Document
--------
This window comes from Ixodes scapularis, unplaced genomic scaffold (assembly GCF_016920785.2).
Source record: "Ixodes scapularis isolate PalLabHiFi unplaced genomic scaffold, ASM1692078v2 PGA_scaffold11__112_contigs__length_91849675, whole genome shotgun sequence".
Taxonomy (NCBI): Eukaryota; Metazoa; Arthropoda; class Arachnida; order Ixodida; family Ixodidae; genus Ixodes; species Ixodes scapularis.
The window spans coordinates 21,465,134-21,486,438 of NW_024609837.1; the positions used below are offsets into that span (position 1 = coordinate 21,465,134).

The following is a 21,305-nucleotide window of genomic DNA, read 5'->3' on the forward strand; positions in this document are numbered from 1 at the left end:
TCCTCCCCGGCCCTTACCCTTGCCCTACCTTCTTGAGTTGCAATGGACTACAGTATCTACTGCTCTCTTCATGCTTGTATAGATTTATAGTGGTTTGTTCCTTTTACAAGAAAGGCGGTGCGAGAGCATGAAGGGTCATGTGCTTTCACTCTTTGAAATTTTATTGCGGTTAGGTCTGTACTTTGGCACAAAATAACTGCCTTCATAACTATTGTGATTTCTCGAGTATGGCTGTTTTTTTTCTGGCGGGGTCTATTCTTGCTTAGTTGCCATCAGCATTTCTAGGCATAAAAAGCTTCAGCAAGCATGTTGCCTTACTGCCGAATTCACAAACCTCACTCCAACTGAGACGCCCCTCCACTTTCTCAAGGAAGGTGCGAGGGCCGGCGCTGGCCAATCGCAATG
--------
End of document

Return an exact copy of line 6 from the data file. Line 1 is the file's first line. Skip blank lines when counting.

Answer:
TCCTCCCCGGCCCTTACCCTTGCCCTACCTTCTTGAGTTGCAATGGACTACAGTATCTACTGCTCTCTTCATGCTTGTATAGATTTATAGTGGTTTGTTCCTTTTACAAGAAAGGCGGTGCGAGAGCATGAAGGGTCATGTGCTTTCACTCTTTGAAATTTTATTGCGGTTAGGTCTGTACTTTGGCACAAAATAACTGCCTTCATAACTATTGTGATTTCTCGAGTATGGCTGTTTTTTTTCTGGCGGGGTCTATTCTTGCTTAGTTGCCATCAGCATTTCTAGGCATAAAAAGCTTCAGCAAGCATGTTGCCTTACTGCCGAATTCACAAACCTCACTCCAACTGAGACGCCCCTCCACTTTCTCAAGGAAGGTGCGAGGGCCGGCGCTGGCCAATCGCAATG